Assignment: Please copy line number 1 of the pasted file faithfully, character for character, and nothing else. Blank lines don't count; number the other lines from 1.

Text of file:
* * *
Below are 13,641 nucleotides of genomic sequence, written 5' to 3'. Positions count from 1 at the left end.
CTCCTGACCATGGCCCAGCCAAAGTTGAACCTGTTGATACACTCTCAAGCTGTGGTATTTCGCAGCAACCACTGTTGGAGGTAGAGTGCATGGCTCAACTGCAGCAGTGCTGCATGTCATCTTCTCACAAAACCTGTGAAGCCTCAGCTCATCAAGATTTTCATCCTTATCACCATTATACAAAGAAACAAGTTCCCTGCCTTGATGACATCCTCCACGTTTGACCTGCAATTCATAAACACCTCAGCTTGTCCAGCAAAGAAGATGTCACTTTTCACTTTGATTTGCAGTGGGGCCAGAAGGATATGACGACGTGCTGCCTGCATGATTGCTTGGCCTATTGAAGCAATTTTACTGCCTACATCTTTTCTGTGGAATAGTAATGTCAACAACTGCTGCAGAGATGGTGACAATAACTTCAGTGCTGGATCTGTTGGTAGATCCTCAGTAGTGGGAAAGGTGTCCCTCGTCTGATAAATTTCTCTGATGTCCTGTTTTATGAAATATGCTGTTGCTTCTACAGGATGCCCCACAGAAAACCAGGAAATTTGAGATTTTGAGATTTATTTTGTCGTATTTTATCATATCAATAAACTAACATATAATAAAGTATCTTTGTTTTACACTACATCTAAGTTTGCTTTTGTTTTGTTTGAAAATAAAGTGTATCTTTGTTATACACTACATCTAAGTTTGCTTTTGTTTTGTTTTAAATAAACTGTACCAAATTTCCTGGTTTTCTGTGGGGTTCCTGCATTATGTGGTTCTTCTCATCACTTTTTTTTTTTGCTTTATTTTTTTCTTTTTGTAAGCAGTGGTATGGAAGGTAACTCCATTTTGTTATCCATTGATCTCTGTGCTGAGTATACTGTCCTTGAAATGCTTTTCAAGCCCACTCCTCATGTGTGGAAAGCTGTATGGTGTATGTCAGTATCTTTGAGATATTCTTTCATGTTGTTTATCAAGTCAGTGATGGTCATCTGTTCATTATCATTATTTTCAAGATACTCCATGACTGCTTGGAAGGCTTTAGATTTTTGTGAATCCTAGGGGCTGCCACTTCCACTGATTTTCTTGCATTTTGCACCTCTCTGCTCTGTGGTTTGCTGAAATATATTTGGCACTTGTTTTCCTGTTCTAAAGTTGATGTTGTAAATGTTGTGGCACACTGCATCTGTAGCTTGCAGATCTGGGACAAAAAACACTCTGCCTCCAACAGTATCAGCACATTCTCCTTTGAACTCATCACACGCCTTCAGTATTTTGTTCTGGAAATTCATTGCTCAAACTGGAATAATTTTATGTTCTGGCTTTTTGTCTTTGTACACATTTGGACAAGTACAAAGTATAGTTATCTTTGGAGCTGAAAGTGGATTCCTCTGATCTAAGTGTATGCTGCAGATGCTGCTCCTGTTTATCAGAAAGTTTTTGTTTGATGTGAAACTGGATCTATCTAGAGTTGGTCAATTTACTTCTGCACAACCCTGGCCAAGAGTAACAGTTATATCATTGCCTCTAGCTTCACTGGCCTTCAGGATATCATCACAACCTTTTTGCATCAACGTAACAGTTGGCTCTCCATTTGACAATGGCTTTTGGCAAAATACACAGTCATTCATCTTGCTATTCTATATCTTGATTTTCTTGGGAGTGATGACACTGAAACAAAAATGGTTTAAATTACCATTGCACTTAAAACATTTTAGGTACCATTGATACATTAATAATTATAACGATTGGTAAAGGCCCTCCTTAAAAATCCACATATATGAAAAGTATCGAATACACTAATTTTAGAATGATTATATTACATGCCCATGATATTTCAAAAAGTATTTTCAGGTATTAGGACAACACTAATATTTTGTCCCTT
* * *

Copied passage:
Below are 13,641 nucleotides of genomic sequence, written 5' to 3'. Positions count from 1 at the left end.